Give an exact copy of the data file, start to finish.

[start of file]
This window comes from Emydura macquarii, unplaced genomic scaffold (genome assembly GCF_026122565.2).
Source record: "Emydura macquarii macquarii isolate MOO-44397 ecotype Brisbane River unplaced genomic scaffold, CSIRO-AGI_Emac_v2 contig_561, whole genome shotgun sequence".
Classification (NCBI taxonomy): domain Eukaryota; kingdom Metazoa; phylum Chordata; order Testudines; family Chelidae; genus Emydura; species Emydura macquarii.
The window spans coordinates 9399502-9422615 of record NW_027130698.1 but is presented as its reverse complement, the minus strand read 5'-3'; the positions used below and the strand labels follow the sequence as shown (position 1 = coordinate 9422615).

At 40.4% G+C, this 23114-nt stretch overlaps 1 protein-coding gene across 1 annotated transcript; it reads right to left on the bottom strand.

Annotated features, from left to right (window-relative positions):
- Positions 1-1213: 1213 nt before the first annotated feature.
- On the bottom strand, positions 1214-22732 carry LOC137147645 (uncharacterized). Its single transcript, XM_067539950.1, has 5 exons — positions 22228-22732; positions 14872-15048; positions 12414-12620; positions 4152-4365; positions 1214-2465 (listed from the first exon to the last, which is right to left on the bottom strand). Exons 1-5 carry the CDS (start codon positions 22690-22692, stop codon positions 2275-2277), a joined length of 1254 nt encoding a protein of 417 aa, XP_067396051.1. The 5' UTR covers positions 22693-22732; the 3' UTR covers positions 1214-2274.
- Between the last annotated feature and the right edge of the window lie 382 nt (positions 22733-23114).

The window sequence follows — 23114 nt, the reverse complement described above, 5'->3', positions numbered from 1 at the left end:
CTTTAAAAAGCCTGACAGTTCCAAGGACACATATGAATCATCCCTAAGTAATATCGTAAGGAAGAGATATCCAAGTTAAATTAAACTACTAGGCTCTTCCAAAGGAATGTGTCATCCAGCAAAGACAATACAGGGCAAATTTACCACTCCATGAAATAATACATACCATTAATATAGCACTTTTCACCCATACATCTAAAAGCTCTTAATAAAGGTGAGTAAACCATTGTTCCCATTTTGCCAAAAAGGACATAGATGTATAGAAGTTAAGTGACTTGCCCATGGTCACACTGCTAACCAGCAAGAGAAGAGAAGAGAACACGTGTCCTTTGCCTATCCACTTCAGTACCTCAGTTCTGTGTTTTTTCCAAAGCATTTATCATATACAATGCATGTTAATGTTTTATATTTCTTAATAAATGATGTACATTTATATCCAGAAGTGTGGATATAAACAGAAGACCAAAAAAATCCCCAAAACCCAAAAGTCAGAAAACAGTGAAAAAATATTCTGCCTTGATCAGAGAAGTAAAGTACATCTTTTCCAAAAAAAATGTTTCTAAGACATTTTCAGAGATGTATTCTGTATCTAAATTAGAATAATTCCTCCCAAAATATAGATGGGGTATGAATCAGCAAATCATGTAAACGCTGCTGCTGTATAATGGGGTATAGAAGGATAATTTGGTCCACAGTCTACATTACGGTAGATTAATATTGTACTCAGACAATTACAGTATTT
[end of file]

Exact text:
This window comes from Emydura macquarii, unplaced genomic scaffold (genome assembly GCF_026122565.2).
Source record: "Emydura macquarii macquarii isolate MOO-44397 ecotype Brisbane River unplaced genomic scaffold, CSIRO-AGI_Emac_v2 contig_561, whole genome shotgun sequence".
Classification (NCBI taxonomy): domain Eukaryota; kingdom Metazoa; phylum Chordata; order Testudines; family Chelidae; genus Emydura; species Emydura macquarii.
The window spans coordinates 9399502-9422615 of record NW_027130698.1 but is presented as its reverse complement, the minus strand read 5'-3'; the positions used below and the strand labels follow the sequence as shown (position 1 = coordinate 9422615).

At 40.4% G+C, this 23114-nt stretch overlaps 1 protein-coding gene across 1 annotated transcript; it reads right to left on the bottom strand.

Annotated features, from left to right (window-relative positions):
- Positions 1-1213: 1213 nt before the first annotated feature.
- On the bottom strand, positions 1214-22732 carry LOC137147645 (uncharacterized). Its single transcript, XM_067539950.1, has 5 exons — positions 22228-22732; positions 14872-15048; positions 12414-12620; positions 4152-4365; positions 1214-2465 (listed from the first exon to the last, which is right to left on the bottom strand). Exons 1-5 carry the CDS (start codon positions 22690-22692, stop codon positions 2275-2277), a joined length of 1254 nt encoding a protein of 417 aa, XP_067396051.1. The 5' UTR covers positions 22693-22732; the 3' UTR covers positions 1214-2274.
- Between the last annotated feature and the right edge of the window lie 382 nt (positions 22733-23114).

The window sequence follows — 23114 nt, the reverse complement described above, 5'->3', positions numbered from 1 at the left end:
CTTTAAAAAGCCTGACAGTTCCAAGGACACATATGAATCATCCCTAAGTAATATCGTAAGGAAGAGATATCCAAGTTAAATTAAACTACTAGGCTCTTCCAAAGGAATGTGTCATCCAGCAAAGACAATACAGGGCAAATTTACCACTCCATGAAATAATACATACCATTAATATAGCACTTTTCACCCATACATCTAAAAGCTCTTAATAAAGGTGAGTAAACCATTGTTCCCATTTTGCCAAAAAGGACATAGATGTATAGAAGTTAAGTGACTTGCCCATGGTCACACTGCTAACCAGCAAGAGAAGAGAAGAGAACACGTGTCCTTTGCCTATCCACTTCAGTACCTCAGTTCTGTGTTTTTTCCAAAGCATTTATCATATACAATGCATGTTAATGTTTTATATTTCTTAATAAATGATGTACATTTATATCCAGAAGTGTGGATATAAACAGAAGACCAAAAAAATCCCCAAAACCCAAAAGTCAGAAAACAGTGAAAAAATATTCTGCCTTGATCAGAGAAGTAAAGTACATCTTTTCCAAAAAAAATGTTTCTAAGACATTTTCAGAGATGTATTCTGTATCTAAATTAGAATAATTCCTCCCAAAATATAGATGGGGTATGAATCAGCAAATCATGTAAACGCTGCTGCTGTATAATGGGGTATAGAAGGATAATTTGGTCCACAGTCTACATTACGGTAGATTAATATTGTACTCAGACAATTACAGTATTT